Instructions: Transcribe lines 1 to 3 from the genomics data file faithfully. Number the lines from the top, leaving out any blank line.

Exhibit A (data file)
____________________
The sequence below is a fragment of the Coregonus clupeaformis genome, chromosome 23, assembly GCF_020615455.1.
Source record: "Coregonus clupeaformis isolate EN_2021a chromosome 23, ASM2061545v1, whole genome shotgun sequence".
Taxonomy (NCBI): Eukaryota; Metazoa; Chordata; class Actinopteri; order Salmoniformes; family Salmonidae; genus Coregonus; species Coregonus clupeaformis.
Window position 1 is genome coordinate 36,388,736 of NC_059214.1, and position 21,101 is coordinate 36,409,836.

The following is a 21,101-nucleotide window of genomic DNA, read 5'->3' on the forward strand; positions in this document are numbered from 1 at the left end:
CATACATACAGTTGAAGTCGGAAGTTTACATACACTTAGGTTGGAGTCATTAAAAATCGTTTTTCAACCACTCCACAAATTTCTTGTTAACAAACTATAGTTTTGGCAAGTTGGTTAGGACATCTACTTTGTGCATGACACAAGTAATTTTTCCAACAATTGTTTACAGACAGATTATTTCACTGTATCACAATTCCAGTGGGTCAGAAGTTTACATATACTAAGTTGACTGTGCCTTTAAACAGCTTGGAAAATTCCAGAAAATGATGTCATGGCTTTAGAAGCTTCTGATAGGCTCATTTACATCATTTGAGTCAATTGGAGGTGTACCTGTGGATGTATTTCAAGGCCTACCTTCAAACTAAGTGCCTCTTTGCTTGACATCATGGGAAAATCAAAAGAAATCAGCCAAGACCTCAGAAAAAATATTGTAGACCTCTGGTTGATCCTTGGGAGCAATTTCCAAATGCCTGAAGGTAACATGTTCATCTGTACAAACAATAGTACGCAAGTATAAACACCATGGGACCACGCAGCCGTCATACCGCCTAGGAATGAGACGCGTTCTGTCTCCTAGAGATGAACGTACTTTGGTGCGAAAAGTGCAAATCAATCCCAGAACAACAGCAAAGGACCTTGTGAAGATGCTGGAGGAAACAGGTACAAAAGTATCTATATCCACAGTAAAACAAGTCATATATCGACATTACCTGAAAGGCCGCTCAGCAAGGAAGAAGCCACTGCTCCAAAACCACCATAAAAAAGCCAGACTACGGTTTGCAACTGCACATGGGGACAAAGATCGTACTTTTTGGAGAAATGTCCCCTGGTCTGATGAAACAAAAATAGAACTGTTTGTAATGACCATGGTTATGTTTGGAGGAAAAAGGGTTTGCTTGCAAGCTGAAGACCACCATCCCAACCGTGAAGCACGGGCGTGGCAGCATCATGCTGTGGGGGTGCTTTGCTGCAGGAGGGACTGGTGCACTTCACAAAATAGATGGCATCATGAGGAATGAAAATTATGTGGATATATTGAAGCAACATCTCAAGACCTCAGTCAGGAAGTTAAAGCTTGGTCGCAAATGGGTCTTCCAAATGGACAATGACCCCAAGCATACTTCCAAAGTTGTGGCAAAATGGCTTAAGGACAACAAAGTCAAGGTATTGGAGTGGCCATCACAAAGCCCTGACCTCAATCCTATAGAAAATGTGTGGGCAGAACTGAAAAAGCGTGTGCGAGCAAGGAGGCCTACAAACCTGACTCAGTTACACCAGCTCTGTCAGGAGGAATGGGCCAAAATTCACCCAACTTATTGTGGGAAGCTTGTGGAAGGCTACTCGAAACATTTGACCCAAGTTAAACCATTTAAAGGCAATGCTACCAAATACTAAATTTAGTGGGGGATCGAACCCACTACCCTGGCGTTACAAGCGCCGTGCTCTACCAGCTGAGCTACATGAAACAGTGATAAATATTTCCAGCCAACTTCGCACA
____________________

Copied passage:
The sequence below is a fragment of the Coregonus clupeaformis genome, chromosome 23, assembly GCF_020615455.1.
Source record: "Coregonus clupeaformis isolate EN_2021a chromosome 23, ASM2061545v1, whole genome shotgun sequence".
Taxonomy (NCBI): Eukaryota; Metazoa; Chordata; class Actinopteri; order Salmoniformes; family Salmonidae; genus Coregonus; species Coregonus clupeaformis.